© 2022 Innovation Trail
background_fid.png
Here in New York, industrial development agencies (IDAs) are one of main job creation mechanisms for local communities.In 2009, IDAs gave away close to half a billion dollars in tax breaks to companies in the name of economic development.IDAs are known as "public benefit corporations" - they're supposed to help their local communities, and create jobs.But in their four decades of existence, they've been accused of everything from failing to comply with state laws, to simply being inefficient.You can follow the Innovation Trail's investigation into how IDAs spend your tax dollars by subscribing to the RSS feed on the right.

Welch Allyn gets tax break for energy upgrades

WA-Connectologist.jpg
Connectologist
/
via Flickr
Global medical device maker Welch Allyn was granted the first tax break for energy upgrades to part of its Skaneateles headquarters.

After three years of waiting, the first-ever "energy efficient" tax break has finally been awarded by the Onondaga County Industrial Development Agency (OCIDA).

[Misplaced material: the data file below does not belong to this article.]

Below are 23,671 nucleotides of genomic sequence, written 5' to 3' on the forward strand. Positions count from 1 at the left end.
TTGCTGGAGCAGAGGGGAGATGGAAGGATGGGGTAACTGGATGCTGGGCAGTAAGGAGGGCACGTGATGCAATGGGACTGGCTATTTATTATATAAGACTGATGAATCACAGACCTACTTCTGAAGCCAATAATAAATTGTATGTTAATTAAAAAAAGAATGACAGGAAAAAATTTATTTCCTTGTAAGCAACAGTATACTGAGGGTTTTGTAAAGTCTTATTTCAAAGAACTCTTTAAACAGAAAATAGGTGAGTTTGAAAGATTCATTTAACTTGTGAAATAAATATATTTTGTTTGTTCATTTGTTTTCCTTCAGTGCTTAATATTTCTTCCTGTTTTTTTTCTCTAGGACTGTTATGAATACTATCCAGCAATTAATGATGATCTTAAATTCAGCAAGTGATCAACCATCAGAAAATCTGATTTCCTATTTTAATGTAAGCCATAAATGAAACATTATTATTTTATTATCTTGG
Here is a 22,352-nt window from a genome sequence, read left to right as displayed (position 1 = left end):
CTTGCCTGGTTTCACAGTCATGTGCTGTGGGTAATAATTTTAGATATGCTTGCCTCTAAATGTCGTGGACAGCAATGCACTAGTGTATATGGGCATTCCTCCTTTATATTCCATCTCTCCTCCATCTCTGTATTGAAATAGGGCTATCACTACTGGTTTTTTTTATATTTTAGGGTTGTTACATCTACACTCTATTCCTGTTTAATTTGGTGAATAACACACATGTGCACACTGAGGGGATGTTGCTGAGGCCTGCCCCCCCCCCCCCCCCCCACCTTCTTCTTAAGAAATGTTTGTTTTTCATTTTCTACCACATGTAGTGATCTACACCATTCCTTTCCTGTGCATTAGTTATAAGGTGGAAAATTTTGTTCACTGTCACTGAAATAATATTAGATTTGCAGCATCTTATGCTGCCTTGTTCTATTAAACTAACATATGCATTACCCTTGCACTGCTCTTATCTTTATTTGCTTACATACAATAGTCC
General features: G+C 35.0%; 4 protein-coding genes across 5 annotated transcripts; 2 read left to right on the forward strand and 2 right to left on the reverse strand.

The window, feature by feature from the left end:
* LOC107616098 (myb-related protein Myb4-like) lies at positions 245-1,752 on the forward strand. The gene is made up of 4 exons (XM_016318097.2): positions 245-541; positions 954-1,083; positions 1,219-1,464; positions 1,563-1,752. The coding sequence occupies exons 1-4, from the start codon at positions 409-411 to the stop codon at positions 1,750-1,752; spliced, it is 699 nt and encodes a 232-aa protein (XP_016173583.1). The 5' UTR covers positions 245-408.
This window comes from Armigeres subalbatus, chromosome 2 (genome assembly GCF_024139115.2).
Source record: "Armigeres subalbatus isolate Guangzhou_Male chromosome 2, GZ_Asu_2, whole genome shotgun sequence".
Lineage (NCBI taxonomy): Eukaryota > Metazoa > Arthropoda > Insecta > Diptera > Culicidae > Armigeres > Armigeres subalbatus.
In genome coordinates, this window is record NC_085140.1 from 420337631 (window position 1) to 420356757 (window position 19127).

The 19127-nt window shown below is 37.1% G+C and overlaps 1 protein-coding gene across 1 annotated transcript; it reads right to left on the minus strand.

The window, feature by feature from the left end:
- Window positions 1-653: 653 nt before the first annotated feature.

And the winner is ... Welch Allyn, a global supplier of medical equipment to hospitals and doctor's offices.

Welch Allyn sunk $5 million into putting a LEED Gold certified addition on its research and development building at its Skaneateles headquarters.It first approached OCIDA about its green payment in lieu of taxes (PILOT) program when it started back in 2008, before work on the building began, according to OCIDA's Executive Director Mary Beth Primo.

Work on the R&D building was finished about a year ago, but it took until December for LEED Gold certification to come through.

Just this week OCIDA formally approved giving Welch Allyn a tax break. It will initially get a 60 percent reduction on the property taxes for the expansion that will wind down over the next 10 years.

Tax breaks from IDAs aim to retain or create job by offsetting costs. While this green PILOT may not directly do that, OCIDA's Primo admits, it will still encourage companies to make large investments in the region.

"Not only is it great for the environment, but it's another incentive, or another carrot to a company," she says.

As interest among companies to make energy efficient upgrades grows, Primo says OCIDA has revised the program.

A spokesman for Welch Allyn says OCIDA's program fit nicely with their upgrade plans. With the money saved from the tax break, Welch Allyn will be able to make future investments in their facilities, according to the spokesman.

WRVO/Central New York reporter for the Innovation Trail
Related Content